Release Date: Oct. 12th, 2010
Genre: Young Adult, Dystopian
Series: Maze Runner #2
*I own a copy of this book.
Solving the Maze was supposed to be the end. No more puzzles. No more variables. And no more running. Thomas was sure that escape meant he and the Gladers would get their lives back. But no one really knew what sort of life they were going back to.
In the Maze, life was easy. They had food, and shelter, and safety . . . until Teresa triggered the end. In the world outside the Maze, however, the end was triggered long ago.
Burned by sun flares and baked by a new, brutal climate, the earth is a wasteland. Government has disintegrated—and with it, order—and now Cranks, people covered in festering wounds and driven to murderous insanity by the infectious disease known as the Flare, roam the crumbling cities hunting for their next victim . . . and meal.
The Gladers are far from finished with running. Instead of freedom, they find themselves faced with another trial. They must cross the Scorch, the most burned-out section of the world, and arrive at a safe haven in two weeks. And WICKED has made sure to adjust the variables and stack the odds against them.
Thomas can only wonder—does he hold the secret of freedom somewhere in his mind? Or will he forever be at the mercy of WICKED?
Okay, let’s be real. I’m a little confused as to why this book has a higher rating than The Maze Runner. I really enjoyed reading this book, but it did not compare to the magic of the original. I guess my expectations were extremely high going into reading The Scorch Trials.The reason? The first book was extremely original and was unlike anything I had ever read, plus it was so suspenseful and to be truthfully honest, I was terrified while reading it. Those grievers were friggin scary!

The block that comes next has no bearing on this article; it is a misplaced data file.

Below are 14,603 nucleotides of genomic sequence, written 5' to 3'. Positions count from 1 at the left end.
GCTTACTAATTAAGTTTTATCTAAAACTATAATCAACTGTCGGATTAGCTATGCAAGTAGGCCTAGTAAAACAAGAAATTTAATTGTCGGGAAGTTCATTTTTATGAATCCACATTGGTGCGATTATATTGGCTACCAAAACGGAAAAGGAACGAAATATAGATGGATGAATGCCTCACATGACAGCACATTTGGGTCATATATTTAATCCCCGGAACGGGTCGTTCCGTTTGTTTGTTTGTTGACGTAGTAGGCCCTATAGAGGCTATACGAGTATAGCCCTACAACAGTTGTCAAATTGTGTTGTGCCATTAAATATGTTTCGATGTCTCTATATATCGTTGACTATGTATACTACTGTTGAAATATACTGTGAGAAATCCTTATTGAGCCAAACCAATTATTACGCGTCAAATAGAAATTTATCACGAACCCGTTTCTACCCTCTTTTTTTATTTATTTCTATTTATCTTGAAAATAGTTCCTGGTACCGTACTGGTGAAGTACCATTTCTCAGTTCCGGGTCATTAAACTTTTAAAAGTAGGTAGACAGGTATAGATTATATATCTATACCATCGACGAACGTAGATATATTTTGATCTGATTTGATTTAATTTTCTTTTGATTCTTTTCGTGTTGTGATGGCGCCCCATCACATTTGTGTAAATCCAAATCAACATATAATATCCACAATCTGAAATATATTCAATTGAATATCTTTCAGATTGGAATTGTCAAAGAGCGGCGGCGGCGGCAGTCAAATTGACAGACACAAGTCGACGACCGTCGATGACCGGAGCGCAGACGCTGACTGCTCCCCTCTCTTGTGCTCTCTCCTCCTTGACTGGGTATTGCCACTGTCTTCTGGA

That being said, I really enjoyed The Scorch Trials, and had it been a stand-alone novel, it would have been absolutely amazing. This is the reason I still gave it four stars, because it was an awesome read by itself. It still had the suspense and the fantastic world-building that the first book had. I did really miss the maze though. There was this feeling of claustrophobia in The Maze Runner that really helped the reader feel trapped in the story.
I really loved the section of the story that took place in the city, which based on descriptions, I assumed was Las Vegas. If it wasn’t, well then that’s how I pictured it anyway. The cranks were really scary and the scenes that took place in the tunnels were riveting. I also really enjoyed the scenes in the beginning that took place in the safe house. After a few days, they still remain very memorable to me.
I spent the whole book wondering what the heck was going on between Thomas and Teresa, and still received no answers, just more questions. That’s okay though, because I’m pretty sure they will all be answered in The Death Cure, which thankfully comes out in October. I really need to know how this series ends.
The one thing I have to complain about, as always, is the lack of character development. This still really bothers me, because I wish I was more emotionally invested in the characters. That way, when something bad happens to them I would care more. It’s the end of the second book in the series, and I still have really no idea who Thomas is as a person. He’s just a name with a face. The books would be a lot more disturbing if the characters felt a little more real.
The Gladers language that I hated in the first book was here in the second book, but for some reason didn’t bother me as much. I’m not sure if it’s because I got used to it or because it was used in a less awkward way. Either way, it annoyed me a lot less this time around.
The Scorch Trials really impressed me, and as a follow-up book to The Maze Runner, I think it was a great effort, but as usual it fell victim to sequel disease. It was good, not great. And I can’t help but feel a little bit disappointed. Still, it is really worth reading. The suspense is worth it alone.
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